Is G.S. 90-96(a) Mandatory or Discretionary?

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Whether or not to grant a conditional discharge for an eligible defendant under G.S. 90-96(a) used to be within the discretion of the trial judge. In 2011, Justice Reinvestment made G.S. 90-96(a) mandatory for eligible defendants who consented to it. Two years later, it was once again made discretionary. Or was it?

Readers of this blog are probably familiar with the general mechanics of a conditional discharge under G.S. 90-96(a). The law applies to eligible defendants (those with no prior felony convictions or misdemeanor drug or drug paraphernalia convictions) convicted of a qualifying offense (any misdemeanor or felony drug possession crime or a drug paraphernalia offense under G.S. 90-113.22 or, as of July 12, 2017, G.S. 90-113.22A). Defendants granted a conditional discharge are placed on probation without the court actually entering judgment in the case. If the defendant violates probation, the court can—after a probation violation hearing—enter an adjudication of guilt and sentence the defendant according to regular sentencing rules. If the defendant fulfills the terms and conditions of the probation, the court discharges the defendant and dismisses the conviction. Thus, the law allows a person who does well on G.S. 90-96 probation to keep his or her record clean.

The question is, which eligible defendants get the benefit of G.S. 90-96(a)? And which defendants must get it? (To be clear, I’m talking here only about subsection (a) of G.S. 90-96. The separate conditional discharge available under G.S. 90-96(a1) is now and has always been discretionary.)

Before Justice Reinvestment, whether to grant a conditional discharge under G.S. 90-96(a) was clearly within the discretion of the trial judge. The law said that, for eligible defendants, the court “may, without entering a judgment of guilt and with the consent of [the defendant], defer further proceedings and place him on probation . . . .” The Justice Reinvestment Act, S.L. 2011-192, changed that “may” to a “shall,” requiring the court to grant a conditional discharge to any eligible, consenting defendant convicted on or after January 1, 2012.

Fully mandatory G.S. 90-96(a) pretty quickly raised some issues. First, it was sometimes hard to determine who was actually eligible for it. There was always a possibility that a person with an apparently clean record would have had a prior conditional discharge, succeeded, and then gotten the dismissed conviction expunged. Ruling out that possibility required a query of the AOC’s confidential file of expunctions. Second, there was a sense that mandatory conditional discharge impinged on the district attorney’s ability to shape his or her deferral program.

So the law was amended again in 2013. The title of the act (S.L. 2013-210) indicated that it was intended to “provide that a court has the discretion to determine whether to grant a conditional discharge for a first offense of certain drug offenses.” But the legislation did not change the “shall” in G.S. 90-96(a) back to a “may.” Instead, the “shall” remained in place, but with a new exception: “unless the court determines with a written finding, and with the agreement of the District Attorney, that the offender is inappropriate for a conditional discharge for factors related to the offense.” The legislation made that “shall . . . unless” construct applicable for offenses committed on or after December 1, 2013.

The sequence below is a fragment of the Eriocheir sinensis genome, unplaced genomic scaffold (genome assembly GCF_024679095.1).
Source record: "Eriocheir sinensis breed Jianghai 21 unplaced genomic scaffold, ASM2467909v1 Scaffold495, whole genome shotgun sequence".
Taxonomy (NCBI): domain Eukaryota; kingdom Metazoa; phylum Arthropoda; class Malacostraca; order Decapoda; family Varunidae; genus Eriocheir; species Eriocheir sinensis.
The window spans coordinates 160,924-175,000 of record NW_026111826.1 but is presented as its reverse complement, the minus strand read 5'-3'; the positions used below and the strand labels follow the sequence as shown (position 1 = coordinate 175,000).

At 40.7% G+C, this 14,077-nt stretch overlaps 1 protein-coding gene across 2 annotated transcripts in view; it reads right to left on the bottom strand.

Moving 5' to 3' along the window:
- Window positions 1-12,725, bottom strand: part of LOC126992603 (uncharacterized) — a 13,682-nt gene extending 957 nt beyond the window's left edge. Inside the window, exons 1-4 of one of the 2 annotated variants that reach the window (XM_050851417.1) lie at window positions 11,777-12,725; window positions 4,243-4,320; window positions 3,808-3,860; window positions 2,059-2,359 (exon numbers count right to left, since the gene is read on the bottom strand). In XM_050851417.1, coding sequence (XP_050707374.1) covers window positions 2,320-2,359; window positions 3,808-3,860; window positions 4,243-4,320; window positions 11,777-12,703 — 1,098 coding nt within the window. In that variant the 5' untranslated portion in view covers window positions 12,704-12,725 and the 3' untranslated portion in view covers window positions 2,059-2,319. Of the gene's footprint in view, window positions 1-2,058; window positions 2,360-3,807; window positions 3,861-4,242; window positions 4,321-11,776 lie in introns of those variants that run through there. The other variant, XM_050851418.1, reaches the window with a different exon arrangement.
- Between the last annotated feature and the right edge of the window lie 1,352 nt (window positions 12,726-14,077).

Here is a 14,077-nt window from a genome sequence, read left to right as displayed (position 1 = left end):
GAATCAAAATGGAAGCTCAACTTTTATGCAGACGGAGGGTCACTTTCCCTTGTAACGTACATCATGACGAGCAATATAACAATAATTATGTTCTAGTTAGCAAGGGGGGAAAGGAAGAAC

Since the change came into effect, every criminal judgment form includes a place for the court to find that the defendant was not granted a conditional discharge under G.S. 90-96(a), either because the defendant didn’t consent, or because the court found, with the agreement of the district attorney, that the offender was inappropriate for a conditional discharge for factors related to the offense. If that box goes unchecked for an otherwise eligible defendant, questions could arise about why he or she did not receive a conditional discharge that is mandatory in the absence of findings.

Is a checked box enough to satisfy the statute’s requirement for a written finding of the defendant’s inappropriateness for a conditional discharge? No reported appellate cases have considered the question. An analogy that comes to mind is the “specific findings” the court must make before imposing a probation period longer than the defaults set out in G.S. 15A-1343.2. In State v. Wilkerson, 223 N.C. App. 195 (2012), the court of appeals concluded that that statute did not require a “detailed rationale.” On the other hand, the language in G.S. 90-96(a) specifically mentions “factors related to the offense,” which arguably calls for a more explicit explanation of the reasons behind the finding.

There is also the requirement that the finding of inappropriateness be made “with the agreement of the District Attorney.” With that in place, G.S. 90-96(a) cannot be said to be purely discretionary on the part of the trial judge. If the State does not agree that an eligible defendant is inappropriate for conditional discharge, then a consenting defendant shall get it. I suspect the State and the court are generally on the same page about the defendant’s appropriateness. But if they aren’t, the “shall . . . unless” structure of the revised law means an eligible defendant must get the conditional discharge.

2 comments on “Is G.S. 90-96(a) Mandatory or Discretionary?

  1. Since the DA’s consent is necessary to find a client to be inappropriate for 90–96(a), we often include that as part of our plea negotiations. Defendant will plead guilty if the State agrees that client is appropriate …

  2. […] prior post, here, walked through the recent legislative history of G.S. 90-96(a). Long story short: whether or not […]

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